Titleist 735 Irons Small
Click for a larger image. See the March story for more images.

The Titleist 735.CM ("CM" stands for "cavity to muscle") irons are going to be available in two different alloys - forged stainless steel and chrome plated forged 1025 mild carbon steel. The first will resemble the existing 704 irons, while the latter will look like the image above. Titleist says that the Forged 410 stainless steel will provide a soft, solid feel with a rich, non-glare satin finish. The Forged 1025 mild carbon steel, the primary choice of tour players, provides an even softer feel with traditional chroming for a stunning appearance. The stainless steel forging will offer a few more custom options than the carbon steel irons.

USGA Sued by Glove Maker

Aug. 3, 2005     By     Comments (4)

The Bionic Golf GloveIf the glove doesn't fit the guidelines, then you must deem it non-conforming. Sure, that may not be as catchy as Johnny Cochran's famous slogan, but that's what the USGA has been preaching to Louisville Slugger. Hillerich and Bradsby Co., manufacturer of the Bionic Glove line and Louisville Slugger baseball equipment, has filed a lawsuit in the U.S. District Court against the United States Golf Association involving the Association's approval of the Bionic Golf Glove.

The Bionic Golf Glove was designed by Louisville hand surgeon Jim Kleinert and advertised as an aid to golfers with arthritis due to it's ergonomical design. The glove has neoprene between the fingers and on the flexpoints of the hand as well as padding placed throughout the palm and fingers. The glove's padding is the culprit when it comes to seeking the USGA's approval. Rules state that the glove be "plain" and meet 12 of the USGA Equipment Standards Committee's guidelines such as "[the glove] shall not have features such as any other contrivance or device that might assist the golfer in making a stroke."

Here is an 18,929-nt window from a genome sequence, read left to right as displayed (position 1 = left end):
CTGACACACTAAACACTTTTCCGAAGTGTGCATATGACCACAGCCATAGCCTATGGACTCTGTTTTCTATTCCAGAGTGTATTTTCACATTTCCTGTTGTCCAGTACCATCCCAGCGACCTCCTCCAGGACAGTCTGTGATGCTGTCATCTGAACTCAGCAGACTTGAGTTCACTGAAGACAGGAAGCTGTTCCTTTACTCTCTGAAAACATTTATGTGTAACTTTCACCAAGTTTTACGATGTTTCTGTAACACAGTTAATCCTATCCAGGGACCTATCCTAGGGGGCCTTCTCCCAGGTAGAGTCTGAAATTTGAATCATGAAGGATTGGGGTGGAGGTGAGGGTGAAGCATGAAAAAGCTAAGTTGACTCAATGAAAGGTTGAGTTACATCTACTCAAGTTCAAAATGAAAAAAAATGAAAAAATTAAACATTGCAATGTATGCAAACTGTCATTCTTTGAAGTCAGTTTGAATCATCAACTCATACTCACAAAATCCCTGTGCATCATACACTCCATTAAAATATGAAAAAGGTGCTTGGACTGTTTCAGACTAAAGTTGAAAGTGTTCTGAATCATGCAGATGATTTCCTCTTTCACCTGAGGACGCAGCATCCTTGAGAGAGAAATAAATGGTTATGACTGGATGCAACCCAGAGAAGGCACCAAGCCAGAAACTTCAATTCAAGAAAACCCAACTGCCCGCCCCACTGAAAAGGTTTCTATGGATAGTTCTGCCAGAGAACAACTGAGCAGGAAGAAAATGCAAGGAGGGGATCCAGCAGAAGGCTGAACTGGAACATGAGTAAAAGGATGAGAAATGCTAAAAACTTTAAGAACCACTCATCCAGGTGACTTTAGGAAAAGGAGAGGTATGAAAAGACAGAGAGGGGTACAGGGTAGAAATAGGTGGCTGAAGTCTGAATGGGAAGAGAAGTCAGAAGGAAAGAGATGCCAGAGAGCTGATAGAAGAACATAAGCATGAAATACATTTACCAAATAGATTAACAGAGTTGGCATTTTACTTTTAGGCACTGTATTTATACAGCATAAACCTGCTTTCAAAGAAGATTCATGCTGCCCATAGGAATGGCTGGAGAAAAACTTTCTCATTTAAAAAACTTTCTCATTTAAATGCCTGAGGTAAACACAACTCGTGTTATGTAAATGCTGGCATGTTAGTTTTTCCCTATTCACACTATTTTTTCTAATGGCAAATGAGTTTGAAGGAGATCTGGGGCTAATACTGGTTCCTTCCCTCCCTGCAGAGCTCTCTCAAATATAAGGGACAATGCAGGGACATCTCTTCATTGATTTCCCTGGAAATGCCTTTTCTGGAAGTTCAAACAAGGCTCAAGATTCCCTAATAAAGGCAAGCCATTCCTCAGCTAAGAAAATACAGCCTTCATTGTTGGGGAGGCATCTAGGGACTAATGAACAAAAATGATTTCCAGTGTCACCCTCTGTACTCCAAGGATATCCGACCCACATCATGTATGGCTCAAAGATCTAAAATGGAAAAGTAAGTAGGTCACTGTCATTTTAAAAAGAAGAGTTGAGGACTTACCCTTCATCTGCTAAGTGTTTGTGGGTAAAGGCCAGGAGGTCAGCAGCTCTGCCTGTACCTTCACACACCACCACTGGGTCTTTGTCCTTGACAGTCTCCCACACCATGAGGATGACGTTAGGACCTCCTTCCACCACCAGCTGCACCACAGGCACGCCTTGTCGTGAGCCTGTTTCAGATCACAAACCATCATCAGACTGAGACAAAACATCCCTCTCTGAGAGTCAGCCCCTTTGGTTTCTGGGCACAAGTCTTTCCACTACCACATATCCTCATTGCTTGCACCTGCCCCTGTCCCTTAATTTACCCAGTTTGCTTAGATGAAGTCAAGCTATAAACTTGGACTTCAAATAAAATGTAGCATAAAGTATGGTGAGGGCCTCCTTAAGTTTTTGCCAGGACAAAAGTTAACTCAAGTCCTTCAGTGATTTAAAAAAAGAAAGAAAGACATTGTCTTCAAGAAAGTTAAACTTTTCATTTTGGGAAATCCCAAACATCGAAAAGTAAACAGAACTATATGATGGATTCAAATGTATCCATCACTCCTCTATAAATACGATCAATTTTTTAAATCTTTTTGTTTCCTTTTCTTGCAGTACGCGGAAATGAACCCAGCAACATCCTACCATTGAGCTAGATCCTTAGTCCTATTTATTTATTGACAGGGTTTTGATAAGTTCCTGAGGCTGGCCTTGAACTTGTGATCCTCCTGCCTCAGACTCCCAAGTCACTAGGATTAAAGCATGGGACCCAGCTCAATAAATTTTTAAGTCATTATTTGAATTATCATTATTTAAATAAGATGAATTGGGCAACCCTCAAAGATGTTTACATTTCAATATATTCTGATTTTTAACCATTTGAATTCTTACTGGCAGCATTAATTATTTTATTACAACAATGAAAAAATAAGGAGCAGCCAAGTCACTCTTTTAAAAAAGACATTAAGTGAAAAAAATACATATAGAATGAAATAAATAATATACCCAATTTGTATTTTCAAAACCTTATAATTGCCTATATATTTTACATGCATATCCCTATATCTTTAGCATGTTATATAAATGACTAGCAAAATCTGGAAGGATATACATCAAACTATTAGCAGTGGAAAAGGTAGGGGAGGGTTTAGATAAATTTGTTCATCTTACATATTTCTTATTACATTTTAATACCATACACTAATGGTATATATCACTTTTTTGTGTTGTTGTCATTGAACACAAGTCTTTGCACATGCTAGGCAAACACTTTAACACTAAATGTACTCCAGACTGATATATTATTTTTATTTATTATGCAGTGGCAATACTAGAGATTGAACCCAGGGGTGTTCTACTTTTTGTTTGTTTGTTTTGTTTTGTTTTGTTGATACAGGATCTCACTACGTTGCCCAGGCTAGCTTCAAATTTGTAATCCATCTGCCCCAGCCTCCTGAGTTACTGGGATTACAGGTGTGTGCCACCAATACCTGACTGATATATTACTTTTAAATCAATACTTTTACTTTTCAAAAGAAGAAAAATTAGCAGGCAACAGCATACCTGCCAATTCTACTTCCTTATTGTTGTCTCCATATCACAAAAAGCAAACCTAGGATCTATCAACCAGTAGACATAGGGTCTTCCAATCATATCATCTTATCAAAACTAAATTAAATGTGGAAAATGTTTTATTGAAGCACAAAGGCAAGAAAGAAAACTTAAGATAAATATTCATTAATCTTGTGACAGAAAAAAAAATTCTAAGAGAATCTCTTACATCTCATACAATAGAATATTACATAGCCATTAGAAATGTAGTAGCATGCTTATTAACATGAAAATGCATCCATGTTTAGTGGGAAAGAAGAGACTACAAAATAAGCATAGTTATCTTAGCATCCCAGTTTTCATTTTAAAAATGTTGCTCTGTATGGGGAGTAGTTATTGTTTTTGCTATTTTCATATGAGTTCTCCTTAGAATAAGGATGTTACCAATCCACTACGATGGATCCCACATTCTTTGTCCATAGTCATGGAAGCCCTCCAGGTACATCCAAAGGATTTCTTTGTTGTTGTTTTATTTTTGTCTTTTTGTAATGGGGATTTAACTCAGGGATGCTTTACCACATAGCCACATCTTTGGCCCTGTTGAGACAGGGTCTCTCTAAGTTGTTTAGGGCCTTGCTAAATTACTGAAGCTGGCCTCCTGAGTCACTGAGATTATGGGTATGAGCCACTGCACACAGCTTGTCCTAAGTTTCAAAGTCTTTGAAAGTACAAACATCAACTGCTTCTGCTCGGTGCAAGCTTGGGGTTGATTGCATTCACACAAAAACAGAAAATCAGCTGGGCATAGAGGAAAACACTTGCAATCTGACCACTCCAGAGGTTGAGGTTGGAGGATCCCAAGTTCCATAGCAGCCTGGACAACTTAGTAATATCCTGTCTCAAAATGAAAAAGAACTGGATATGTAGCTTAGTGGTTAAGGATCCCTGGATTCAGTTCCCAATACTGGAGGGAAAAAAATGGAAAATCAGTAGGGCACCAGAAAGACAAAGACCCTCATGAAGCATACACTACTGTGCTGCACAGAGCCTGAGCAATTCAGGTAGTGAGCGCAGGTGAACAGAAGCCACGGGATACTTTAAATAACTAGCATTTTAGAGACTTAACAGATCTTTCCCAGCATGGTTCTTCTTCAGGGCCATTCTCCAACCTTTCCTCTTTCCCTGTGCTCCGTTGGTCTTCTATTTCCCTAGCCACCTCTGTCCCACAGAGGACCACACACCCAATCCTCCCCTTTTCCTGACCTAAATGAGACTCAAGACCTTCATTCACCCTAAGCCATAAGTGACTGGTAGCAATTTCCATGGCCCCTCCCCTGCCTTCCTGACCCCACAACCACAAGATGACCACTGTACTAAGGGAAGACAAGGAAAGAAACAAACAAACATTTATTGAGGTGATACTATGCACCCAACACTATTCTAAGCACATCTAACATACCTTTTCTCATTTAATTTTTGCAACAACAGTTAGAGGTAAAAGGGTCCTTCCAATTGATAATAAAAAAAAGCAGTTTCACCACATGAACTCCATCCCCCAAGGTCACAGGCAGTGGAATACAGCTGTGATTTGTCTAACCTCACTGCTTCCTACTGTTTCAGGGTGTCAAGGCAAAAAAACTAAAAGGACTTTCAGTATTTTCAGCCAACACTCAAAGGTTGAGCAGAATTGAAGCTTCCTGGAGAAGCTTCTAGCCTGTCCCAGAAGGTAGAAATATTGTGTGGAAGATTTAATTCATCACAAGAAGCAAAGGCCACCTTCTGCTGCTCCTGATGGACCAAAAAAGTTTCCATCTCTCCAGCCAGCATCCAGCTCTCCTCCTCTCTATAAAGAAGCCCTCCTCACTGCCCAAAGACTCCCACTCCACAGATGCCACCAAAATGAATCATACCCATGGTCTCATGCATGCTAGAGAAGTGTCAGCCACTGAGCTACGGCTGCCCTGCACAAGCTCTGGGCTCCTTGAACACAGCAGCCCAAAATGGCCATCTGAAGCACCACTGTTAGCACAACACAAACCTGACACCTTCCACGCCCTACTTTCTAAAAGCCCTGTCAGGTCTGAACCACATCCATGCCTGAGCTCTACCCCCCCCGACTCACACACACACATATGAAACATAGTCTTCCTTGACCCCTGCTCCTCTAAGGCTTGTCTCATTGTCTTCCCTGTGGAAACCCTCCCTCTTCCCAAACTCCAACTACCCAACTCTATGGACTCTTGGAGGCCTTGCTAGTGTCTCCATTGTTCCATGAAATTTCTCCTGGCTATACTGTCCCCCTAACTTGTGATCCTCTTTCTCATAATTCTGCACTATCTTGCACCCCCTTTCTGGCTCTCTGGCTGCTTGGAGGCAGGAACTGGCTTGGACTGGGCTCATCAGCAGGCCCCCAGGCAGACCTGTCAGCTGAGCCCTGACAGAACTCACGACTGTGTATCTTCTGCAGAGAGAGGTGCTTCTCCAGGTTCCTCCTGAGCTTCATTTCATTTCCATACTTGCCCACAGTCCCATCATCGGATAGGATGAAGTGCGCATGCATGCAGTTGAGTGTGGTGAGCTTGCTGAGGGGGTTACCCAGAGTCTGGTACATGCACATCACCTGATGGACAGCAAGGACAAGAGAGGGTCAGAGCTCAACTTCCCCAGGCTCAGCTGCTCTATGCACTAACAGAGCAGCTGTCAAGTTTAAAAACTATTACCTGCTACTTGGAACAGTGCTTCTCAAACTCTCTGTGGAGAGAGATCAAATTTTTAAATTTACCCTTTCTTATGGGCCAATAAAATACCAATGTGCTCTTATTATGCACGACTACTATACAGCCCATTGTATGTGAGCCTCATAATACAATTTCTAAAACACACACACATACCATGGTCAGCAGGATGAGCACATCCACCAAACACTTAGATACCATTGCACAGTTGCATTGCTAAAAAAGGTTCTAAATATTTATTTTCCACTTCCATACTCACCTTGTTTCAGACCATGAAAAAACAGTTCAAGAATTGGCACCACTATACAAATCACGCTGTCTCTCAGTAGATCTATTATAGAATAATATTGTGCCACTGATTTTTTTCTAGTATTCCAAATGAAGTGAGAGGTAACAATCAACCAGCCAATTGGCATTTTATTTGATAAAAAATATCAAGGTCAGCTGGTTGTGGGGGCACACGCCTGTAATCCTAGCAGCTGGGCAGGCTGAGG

Range Finders: Legal Soon?

Aug. 1, 2005     By     Comments (7)

Bushnell Pinseeker 1500In last week's issue of GolfWeek, James Achenbach breaks the news that the USGA and the R&A are set to bust up one of the dumbest rules in modern-day golf: rule 14-3b, the "range finder rule."

The rule currently prohibits a player from using "any artificial device or unusual equipment for the purpose of gauging or measuring distance or conditions which might affect his play." This includes range finders, which are artificial measuring devices.

The stupidity of this rule was, of course, not always evident. Golf existed long before yardage markers and yardage books. However, with many courses publishing yardage books or marking sprinkler heads, the rule has become long in the tooth.

The Distance Debate: Just the Facts

Aug. 1, 2005     By     Comments (0)

This article, like its sibling "The Distance Debate: Which Side are They On?" is an evolving document. We'll list the changes at the bottom and add to it or edit it when new information becomes available.

The distance debate is raging in the world of golf. Though 99.5% of golfers may be unaware of the debate, the USGA, the R&A, former players like Jack Nicklaus, touring professionals, and members of Augusta National are all involved, and any precedent they set is going to cause quite a ripple throughout the golf world.

Gary Player: Officially Senile

Jul. 28, 2005     By     Comments (1)

He's back. I'm telling you these former golfing gods just can't let it go. He said it back in May and in an article earlier this week, Gary Player states again that governing bodies need to pull back modern clubs and balls and that they are making a mockery of the sport. "What they have to do, and it's unanimous among the pros that play golf and understand the game, is they have to cut the ball back."